- Make sure children are supervised at all times when they are near water. Drowning, not exposure to algae, remains the greatest hazard of water recreation.
- If you do come in contact with the algae, rinse off with fresh water as soon as possible.
- Don’t boat or water ski through algae blooms.
- Don’t drink the water, and avoid any situation that could lead to swallowing the water.
Is it safe to eat fish from lakes that are under a Health Alert?
Although research is limited, most information to date indicates that toxins do not accumulate significantly in fish tissue, which is the meat that most people eat. At this time, fishing is permitted at lakes that are under a Health Alert. This issue is continuing to be studied, and this web site will be updated if more conclusive information becomes available.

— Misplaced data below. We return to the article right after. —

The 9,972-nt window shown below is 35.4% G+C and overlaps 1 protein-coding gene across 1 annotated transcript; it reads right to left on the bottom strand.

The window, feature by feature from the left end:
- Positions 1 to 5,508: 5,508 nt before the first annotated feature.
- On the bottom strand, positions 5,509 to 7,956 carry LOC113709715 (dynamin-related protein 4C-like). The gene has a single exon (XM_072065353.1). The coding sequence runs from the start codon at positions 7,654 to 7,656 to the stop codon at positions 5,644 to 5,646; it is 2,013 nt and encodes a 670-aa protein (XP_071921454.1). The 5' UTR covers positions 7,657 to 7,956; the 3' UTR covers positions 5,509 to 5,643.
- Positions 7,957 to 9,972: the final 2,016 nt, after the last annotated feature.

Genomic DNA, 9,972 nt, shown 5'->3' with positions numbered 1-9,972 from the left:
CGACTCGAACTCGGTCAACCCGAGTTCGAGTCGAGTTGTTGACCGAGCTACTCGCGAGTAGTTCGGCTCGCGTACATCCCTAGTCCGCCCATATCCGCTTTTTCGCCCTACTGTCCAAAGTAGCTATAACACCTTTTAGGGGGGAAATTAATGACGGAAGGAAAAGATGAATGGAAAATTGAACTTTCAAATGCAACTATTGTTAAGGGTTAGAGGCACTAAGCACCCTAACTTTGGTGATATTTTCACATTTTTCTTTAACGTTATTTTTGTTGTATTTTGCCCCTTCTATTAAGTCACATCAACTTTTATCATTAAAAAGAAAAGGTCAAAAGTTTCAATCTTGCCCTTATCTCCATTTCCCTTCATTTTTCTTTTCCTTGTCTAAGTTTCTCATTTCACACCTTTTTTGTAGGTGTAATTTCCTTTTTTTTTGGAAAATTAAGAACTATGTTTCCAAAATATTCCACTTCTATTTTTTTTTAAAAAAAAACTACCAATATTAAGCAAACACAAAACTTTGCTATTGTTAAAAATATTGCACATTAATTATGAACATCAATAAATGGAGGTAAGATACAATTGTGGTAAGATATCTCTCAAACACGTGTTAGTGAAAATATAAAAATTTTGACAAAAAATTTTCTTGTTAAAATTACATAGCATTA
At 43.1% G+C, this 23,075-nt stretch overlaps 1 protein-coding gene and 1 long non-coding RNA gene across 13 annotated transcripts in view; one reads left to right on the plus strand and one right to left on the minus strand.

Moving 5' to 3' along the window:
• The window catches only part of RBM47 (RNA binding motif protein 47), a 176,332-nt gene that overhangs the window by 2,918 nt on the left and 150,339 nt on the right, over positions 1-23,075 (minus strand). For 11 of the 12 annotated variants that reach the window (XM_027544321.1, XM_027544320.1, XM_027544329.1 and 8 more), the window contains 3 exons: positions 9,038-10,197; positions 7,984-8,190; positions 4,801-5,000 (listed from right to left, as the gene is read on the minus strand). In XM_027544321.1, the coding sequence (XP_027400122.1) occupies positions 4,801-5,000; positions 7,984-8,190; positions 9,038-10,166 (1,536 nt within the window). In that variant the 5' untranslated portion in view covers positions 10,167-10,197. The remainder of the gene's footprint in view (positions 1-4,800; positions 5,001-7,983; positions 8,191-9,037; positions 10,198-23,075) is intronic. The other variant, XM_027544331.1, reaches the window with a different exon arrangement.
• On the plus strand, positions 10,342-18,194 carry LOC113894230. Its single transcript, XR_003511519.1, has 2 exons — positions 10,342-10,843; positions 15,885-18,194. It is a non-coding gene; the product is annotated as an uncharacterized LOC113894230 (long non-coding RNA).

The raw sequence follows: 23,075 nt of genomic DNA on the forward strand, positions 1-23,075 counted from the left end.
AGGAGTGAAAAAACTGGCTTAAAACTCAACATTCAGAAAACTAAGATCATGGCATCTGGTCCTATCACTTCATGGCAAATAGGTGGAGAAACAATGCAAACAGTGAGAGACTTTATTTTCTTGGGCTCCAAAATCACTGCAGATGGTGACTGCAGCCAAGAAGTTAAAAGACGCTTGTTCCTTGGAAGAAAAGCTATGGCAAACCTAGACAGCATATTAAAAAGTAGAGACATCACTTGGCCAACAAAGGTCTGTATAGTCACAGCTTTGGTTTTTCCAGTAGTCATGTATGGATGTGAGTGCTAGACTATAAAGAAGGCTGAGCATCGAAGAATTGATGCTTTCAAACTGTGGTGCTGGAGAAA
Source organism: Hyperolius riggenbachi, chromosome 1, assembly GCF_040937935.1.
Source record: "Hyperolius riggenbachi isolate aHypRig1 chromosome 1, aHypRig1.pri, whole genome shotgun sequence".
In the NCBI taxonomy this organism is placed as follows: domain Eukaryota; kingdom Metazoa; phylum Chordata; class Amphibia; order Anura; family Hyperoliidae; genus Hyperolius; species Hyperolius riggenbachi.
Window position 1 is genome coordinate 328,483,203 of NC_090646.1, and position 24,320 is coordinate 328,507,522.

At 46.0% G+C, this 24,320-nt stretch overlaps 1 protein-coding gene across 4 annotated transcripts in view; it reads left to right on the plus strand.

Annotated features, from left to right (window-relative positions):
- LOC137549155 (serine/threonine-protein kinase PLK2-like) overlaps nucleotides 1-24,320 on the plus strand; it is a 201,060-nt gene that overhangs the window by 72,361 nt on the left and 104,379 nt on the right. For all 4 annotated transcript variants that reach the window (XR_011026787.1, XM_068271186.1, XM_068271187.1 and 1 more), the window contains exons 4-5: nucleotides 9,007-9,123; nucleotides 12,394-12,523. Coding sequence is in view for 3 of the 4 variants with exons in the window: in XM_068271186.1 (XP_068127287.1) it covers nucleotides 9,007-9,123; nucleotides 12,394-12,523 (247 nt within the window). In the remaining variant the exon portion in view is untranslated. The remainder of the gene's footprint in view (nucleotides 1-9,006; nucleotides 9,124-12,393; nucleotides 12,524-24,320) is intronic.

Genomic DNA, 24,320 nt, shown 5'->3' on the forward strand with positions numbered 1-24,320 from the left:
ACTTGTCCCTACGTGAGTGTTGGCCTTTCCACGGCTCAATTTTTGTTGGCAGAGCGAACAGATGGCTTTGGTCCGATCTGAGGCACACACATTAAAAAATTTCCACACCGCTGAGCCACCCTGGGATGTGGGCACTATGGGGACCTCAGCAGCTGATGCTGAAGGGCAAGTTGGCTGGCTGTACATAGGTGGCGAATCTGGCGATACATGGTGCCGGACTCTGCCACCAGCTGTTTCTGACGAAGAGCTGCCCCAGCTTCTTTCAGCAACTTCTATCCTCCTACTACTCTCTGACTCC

Recreational boating and fishing are permitted, but the public is advised to avoid activities that could involve accidental ingestion of water and to avoid full immersion in water.
People can still use the public areas for camping, picnics and other outdoor activities.
Weekly sampling has been conducted at 49 public lakes in Nebraska since the beginning of May.
Samples taken earlier this week at Big Indian Creek Lake, Kirkman’s Cove and Swan Creek 5A were above the state’s health alert threshold of 20 parts per billion of total microcystin (a toxin released by certain strains of blue-green algae.)
Kirkman’s Cove and Big Indian Creek Lake had both also been on alert last week.
The alerts will continue at the lakes for at least two more weeks, because lakes that are on health alert must have two consecutive weeks of readings below the threshold before the alert is discontinued.
Sampling results for toxic algae and bacteria will be updated every Friday and posted on NDEQ’s web site, deq.ne.gov.